The greatest threat to peace and stability in northeast Asia is the U.S. Indo-Pacific military encirclement of China.
By Simone Chun
March 3, 2023
Published in TruthOut
The U.S. military encirclement of China threatens to escalate into an Asia-Pacific war, with the Korean Peninsula at the focal point of this dangerous path. Garrisoned with nearly 30,000 combat-ready U.S. forces manning the astonishing 73 U.S. military bases dotting its tiny landmass, South Korea is the most critical frontline component of U.S. military escalation in northeast Asia.
Three important implications of this grand strategy, which places the Korean Peninsula at the pernicious center of intensified China-U.S. competition, merit attention: 1) the accelerated remilitarization of Japan; 2) the revitalization of extremist hardline North Korea policies in both Washington and Seoul; and 3) the intensification and expansion of belligerent wargames targeted at China and North Korea.
Washington’s anti-China policy, which binds South Korea to the service of U.S. geopolitical strategic interests and keeps it in a subservient client-patron relationship with the U.S., also has the ancillary effect of empowering extremist far right factions in South Korea. These politicians exploit the North Korean threat as justification for domestic repression under South Korea’s National Security Laws — among the most draconian in the world — empowering them to leverage red-baiting and worse against any critics or perceived threats to their grip on power.
Case in point: South Korea’s far right president, Yoon Suk-yeol, who was elected by a razor-thin margin of 0.7 percent barely eight months ago, is already leaving his mark, having established a “republic of prosecution” that pursues the politics of fear and prosecution domestically on the one hand, and subordinates South Korea’s sovereignty to Washington’s interests on the other.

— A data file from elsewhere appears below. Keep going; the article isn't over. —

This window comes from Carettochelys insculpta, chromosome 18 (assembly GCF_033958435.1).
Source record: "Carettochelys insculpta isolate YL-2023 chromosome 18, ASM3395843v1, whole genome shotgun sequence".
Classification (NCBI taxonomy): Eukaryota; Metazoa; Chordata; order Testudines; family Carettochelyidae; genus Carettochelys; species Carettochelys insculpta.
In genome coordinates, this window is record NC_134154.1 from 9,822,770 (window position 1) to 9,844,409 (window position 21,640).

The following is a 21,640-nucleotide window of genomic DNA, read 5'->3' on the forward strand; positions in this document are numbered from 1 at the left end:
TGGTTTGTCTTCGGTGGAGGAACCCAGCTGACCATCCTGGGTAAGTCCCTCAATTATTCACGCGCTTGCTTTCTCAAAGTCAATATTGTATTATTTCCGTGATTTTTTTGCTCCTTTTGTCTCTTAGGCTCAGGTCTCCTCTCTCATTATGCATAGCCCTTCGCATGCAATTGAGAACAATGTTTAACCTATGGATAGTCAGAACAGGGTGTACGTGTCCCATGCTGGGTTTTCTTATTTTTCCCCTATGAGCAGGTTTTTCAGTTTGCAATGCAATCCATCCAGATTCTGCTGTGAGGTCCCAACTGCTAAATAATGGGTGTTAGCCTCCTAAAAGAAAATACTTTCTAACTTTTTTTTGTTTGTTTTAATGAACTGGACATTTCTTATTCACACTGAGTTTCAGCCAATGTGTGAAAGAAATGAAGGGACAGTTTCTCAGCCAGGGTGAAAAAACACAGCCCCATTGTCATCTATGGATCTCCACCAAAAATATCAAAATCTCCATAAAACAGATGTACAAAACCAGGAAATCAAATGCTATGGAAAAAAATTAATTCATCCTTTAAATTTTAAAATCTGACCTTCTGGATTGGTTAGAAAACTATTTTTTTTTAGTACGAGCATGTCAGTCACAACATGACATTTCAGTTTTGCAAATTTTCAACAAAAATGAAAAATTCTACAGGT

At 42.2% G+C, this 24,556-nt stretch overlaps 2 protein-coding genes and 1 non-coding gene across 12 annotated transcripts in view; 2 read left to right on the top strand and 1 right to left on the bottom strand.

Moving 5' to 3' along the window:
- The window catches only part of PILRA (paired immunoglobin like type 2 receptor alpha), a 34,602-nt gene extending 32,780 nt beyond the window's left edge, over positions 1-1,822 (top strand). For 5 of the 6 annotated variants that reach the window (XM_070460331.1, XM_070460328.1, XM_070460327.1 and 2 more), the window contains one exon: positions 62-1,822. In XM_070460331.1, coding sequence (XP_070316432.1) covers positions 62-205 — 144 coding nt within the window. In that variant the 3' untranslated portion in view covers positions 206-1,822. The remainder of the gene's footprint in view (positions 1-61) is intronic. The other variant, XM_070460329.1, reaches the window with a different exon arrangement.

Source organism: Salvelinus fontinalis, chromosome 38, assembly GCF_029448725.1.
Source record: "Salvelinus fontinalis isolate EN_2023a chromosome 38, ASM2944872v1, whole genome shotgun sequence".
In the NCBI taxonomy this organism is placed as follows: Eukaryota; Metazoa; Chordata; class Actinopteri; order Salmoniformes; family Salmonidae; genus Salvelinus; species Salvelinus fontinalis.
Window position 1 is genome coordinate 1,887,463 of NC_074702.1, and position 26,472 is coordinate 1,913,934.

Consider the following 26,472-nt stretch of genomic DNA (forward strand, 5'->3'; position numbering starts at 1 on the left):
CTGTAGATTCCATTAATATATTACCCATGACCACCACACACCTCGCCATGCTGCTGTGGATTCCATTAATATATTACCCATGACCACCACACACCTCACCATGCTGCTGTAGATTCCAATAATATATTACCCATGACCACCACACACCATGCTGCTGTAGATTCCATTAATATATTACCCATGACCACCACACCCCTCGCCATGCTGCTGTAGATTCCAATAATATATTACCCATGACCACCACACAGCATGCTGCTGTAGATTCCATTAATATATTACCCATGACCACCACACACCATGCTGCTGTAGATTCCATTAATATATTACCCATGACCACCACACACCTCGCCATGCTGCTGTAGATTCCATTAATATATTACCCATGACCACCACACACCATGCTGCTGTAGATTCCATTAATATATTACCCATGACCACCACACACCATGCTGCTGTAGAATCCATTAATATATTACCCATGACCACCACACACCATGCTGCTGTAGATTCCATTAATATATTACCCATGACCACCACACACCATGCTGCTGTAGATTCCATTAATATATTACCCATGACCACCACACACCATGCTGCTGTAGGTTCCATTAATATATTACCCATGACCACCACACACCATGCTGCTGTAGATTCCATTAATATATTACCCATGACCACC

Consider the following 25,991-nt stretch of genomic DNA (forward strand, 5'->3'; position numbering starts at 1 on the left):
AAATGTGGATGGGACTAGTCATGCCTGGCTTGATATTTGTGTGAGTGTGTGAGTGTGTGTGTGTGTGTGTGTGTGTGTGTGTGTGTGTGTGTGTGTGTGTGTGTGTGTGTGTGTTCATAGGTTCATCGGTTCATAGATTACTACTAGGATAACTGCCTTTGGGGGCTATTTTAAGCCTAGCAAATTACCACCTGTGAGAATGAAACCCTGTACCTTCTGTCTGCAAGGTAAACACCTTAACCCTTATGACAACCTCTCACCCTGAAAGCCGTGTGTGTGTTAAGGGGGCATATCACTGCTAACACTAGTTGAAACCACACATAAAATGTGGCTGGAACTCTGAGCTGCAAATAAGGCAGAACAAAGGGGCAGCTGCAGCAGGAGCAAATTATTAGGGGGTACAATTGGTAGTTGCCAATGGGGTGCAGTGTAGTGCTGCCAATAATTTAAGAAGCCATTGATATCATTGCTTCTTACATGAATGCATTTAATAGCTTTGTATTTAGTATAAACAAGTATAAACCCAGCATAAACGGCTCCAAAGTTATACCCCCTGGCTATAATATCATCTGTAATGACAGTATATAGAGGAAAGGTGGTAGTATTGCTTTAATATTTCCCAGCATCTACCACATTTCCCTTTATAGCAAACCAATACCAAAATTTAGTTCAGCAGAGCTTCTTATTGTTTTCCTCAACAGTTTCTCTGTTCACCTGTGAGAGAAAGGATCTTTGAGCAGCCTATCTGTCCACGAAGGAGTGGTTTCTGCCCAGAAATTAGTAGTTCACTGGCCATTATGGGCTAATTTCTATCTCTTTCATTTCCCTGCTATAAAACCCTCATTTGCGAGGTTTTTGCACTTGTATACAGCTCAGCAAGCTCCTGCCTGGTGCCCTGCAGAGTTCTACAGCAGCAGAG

The “most disliked leader in the world” garnered a disapproval rating of 70 percent in a recent Morning Consulting survey, and faces massive and sustained public demand for his immediate resignation. It is noteworthy that in spite of Washington’s stated foreign policy goal of promoting democracy, freedom and human rights, the U.S. remains silent on Yoon’s “atavistic reversion” of vitally democratic South Korea into a newly repressive national security state. According to K.J. Noh, “South Korea’s essential role as the closest and largest military force projection platform against China, its role in a ‘JAKUS’ (Japan-South Korea-U.S. military alliance), its cooperation with NATO, its stated plans to join a Quad-plus, and its assumption of a submissive position toward U.S. decoupling and economic enclosure against China make it far too valuable to criticize or undermine regardless of its excesses.”